Chico Retail Watch Program Begets Positive Signs, Police Say
By Andre Byik | email@example.com | Chico Enterprise-Record
PUBLISHED: August 7, 2018 at 5:42 pm | UPDATED: August 8, 2018 at 11:24 am
CHICO — Following the launch this year of a watch program whose aim is helping retailers curb shoplifting, the Chico Police Department has seen signs that the effort has brought about positive results.
Since the creation of the Chico Retail Watch program, which was launched in February by the Police Department, Chico Chamber of Commerce and Downtown Chico Business Association, police have been collecting data regarding shoplifting reports, police responses and arrests, among other statistics.
Chico Police Chief Mike O’Brien said Tuesday that, when comparing the first six months of 2018 with 2017, the Police Department has seen an 8 percent increase in shoplifting calls for service, a 200 percent increase in police responding to shoplifting calls and a 23 percent increase in shoplifting arrests.
O’Brien described the increase in shoplifting calls as a modest but positive development.
Retailers may now be more inclined to report cases of shoplifting to the police since the creation of the program, which, according to the Chico Chamber, comprises monthly meetings between businesses, law enforcement and loss prevention officers to discuss ways to prevent retail theft.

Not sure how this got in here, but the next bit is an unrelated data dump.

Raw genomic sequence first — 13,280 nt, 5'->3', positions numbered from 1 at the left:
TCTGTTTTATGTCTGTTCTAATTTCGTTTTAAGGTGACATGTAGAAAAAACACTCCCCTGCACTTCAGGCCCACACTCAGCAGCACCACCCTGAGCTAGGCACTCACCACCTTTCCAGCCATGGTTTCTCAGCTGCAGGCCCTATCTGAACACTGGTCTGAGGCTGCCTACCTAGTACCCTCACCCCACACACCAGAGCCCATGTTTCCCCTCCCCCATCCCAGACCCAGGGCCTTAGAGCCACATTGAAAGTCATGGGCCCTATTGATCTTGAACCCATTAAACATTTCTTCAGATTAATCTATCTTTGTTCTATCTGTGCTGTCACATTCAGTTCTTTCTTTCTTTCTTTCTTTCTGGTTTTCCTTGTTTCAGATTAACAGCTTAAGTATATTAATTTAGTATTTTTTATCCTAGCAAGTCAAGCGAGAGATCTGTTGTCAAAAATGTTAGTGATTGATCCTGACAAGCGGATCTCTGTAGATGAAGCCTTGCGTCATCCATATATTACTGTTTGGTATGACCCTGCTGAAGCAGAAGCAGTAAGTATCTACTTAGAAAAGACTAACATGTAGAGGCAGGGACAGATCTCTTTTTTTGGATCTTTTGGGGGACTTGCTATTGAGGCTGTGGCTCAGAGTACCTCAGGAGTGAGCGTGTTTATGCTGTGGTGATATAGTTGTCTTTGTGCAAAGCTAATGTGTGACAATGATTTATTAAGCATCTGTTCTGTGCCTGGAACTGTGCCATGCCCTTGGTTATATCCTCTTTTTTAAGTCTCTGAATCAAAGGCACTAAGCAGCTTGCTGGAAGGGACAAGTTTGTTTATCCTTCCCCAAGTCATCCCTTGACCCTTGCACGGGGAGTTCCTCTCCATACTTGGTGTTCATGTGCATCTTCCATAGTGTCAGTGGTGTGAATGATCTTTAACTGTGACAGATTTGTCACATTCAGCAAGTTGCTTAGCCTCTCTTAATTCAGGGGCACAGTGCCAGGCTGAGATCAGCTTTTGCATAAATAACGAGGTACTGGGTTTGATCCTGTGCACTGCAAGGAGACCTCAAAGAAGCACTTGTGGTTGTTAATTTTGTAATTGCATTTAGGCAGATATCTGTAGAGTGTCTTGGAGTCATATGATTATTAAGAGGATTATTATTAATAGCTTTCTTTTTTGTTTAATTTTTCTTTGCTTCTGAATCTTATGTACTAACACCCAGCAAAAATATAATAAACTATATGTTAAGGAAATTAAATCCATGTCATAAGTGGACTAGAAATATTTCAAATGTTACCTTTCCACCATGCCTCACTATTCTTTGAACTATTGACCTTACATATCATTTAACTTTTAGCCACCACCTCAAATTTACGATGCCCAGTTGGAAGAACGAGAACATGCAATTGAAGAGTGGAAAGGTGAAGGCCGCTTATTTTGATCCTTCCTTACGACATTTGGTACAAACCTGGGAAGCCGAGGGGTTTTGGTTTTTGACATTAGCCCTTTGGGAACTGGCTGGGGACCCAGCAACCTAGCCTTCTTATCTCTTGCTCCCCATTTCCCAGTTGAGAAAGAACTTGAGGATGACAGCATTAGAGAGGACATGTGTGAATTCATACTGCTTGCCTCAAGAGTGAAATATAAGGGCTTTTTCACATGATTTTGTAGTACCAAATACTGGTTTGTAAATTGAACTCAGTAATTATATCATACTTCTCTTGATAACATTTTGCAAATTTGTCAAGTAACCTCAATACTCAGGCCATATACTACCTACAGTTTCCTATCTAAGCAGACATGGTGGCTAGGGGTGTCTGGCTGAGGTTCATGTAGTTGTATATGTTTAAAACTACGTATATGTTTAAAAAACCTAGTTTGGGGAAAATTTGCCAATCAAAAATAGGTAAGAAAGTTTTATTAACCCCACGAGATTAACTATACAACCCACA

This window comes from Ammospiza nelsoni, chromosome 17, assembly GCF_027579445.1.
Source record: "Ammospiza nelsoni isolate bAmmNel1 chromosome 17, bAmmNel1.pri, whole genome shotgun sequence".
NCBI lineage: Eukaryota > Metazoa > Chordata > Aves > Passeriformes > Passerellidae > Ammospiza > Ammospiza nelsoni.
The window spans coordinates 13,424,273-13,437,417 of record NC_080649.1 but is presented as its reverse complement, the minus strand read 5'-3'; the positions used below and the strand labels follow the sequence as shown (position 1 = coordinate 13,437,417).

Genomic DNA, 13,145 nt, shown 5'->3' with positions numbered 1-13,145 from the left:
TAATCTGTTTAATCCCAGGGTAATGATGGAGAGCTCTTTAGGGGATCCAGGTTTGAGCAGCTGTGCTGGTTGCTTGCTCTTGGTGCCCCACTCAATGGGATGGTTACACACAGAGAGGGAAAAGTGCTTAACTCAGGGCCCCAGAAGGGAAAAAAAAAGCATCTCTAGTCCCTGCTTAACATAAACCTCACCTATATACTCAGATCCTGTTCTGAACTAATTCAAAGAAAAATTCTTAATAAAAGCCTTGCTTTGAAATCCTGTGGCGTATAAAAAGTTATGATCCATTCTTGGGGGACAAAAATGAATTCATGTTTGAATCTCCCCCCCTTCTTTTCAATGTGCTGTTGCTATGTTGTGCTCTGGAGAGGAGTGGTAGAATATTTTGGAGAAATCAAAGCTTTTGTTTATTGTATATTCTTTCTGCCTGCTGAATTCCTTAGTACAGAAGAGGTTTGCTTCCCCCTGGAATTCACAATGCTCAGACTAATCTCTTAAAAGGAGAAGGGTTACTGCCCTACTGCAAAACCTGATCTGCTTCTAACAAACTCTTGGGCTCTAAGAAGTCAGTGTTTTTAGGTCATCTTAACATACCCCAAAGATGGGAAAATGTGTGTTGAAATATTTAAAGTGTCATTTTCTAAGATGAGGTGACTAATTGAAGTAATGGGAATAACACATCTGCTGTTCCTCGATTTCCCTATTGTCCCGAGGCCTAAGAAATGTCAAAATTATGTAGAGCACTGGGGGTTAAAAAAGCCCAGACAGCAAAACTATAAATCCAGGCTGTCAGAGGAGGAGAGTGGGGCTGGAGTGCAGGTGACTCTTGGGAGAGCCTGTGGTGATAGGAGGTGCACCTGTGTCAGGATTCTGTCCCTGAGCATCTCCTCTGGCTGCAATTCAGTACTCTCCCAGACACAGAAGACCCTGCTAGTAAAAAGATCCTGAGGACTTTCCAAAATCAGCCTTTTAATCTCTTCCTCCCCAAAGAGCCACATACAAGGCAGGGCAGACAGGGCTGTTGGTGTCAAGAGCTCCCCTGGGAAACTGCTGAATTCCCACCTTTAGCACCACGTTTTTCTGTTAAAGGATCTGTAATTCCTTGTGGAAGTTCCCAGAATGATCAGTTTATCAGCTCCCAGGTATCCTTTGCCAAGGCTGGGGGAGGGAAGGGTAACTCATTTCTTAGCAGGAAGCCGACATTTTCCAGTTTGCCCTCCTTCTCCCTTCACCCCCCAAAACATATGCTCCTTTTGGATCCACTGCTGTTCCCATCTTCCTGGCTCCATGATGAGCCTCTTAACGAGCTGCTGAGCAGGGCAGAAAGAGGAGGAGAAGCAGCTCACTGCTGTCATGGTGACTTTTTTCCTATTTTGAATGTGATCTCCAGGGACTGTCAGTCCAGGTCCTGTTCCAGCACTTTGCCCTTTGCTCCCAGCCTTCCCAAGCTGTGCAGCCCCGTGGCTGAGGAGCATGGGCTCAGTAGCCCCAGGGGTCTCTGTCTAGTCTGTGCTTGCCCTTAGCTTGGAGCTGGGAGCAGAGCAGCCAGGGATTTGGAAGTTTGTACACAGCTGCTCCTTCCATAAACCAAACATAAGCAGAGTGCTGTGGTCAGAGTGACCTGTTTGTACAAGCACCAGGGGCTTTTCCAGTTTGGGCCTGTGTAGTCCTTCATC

The police chief said the program was started as a way to address a crime problem that has cost local retailers millions of dollars in revenue. The question, he said, was, What can be done about the city’s retail theft crisis?
“We’re really talking about millions of dollars in lost revenue,” O’Brien said. “We’re talking about the feeding of addictions. We’re talking about people not getting the assistance they need to get off whatever they are addicted to. And that was an issue we wanted to address.”
The police chief said when officers detain suspected shoplifters, they often discover additional crimes related to the incident, including outstanding warrants, drug possession, weapons violations and stolen vehicles.
The Police Department, O’Brien said, asked business owners to do two things — report incidents of shoplifting and be willing to follow the cases through to prosecution.
So far, retailers appear to have taken the advice to heart.
Butte County District Attorney Mike Ramsey said his office, when comparing the months of May-July 2018 with the same period in 2017, has seen a 57 percent increase in shoplifting-related cases flow through his office for prosecution. And he expected the cooperation between retailers and law enforcement to continue as the retail watch program grows.
Katie Simmons, president and CEO of the Chico Chamber, said local businesses can participate in the Chico Retail Watch program by calling the Chamber or DCBA and attending monthly meetings. Retailers are asked to call 891-5556 for information about meetings times and locations.
Businesses are also encouraged to join the Chico Retail Watch group on Facebook.